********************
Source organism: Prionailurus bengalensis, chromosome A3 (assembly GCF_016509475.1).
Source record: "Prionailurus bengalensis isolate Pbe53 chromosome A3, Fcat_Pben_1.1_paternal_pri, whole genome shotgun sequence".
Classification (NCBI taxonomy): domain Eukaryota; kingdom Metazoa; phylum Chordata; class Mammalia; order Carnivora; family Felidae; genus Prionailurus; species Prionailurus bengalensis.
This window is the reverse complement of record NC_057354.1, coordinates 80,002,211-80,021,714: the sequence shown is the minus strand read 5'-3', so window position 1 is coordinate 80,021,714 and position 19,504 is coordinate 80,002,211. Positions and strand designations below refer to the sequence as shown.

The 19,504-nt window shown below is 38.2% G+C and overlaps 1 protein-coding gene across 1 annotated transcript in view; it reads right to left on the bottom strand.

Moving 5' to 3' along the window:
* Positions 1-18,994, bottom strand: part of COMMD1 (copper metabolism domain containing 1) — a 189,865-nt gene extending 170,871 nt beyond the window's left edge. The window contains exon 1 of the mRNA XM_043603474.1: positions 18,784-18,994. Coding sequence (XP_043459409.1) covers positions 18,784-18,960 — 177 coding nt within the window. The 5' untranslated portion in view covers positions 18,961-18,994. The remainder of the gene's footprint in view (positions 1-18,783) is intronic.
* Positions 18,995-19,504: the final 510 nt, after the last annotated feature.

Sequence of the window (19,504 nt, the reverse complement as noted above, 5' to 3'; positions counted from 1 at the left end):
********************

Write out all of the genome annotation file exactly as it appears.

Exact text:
Source organism: Prionailurus bengalensis, chromosome A3 (assembly GCF_016509475.1).
Source record: "Prionailurus bengalensis isolate Pbe53 chromosome A3, Fcat_Pben_1.1_paternal_pri, whole genome shotgun sequence".
Classification (NCBI taxonomy): domain Eukaryota; kingdom Metazoa; phylum Chordata; class Mammalia; order Carnivora; family Felidae; genus Prionailurus; species Prionailurus bengalensis.
This window is the reverse complement of record NC_057354.1, coordinates 80,002,211-80,021,714: the sequence shown is the minus strand read 5'-3', so window position 1 is coordinate 80,021,714 and position 19,504 is coordinate 80,002,211. Positions and strand designations below refer to the sequence as shown.

The 19,504-nt window shown below is 38.2% G+C and overlaps 1 protein-coding gene across 1 annotated transcript in view; it reads right to left on the bottom strand.

Moving 5' to 3' along the window:
* Positions 1-18,994, bottom strand: part of COMMD1 (copper metabolism domain containing 1) — a 189,865-nt gene extending 170,871 nt beyond the window's left edge. The window contains exon 1 of the mRNA XM_043603474.1: positions 18,784-18,994. Coding sequence (XP_043459409.1) covers positions 18,784-18,960 — 177 coding nt within the window. The 5' untranslated portion in view covers positions 18,961-18,994. The remainder of the gene's footprint in view (positions 1-18,783) is intronic.
* Positions 18,995-19,504: the final 510 nt, after the last annotated feature.

Sequence of the window (19,504 nt, the reverse complement as noted above, 5' to 3'; positions counted from 1 at the left end):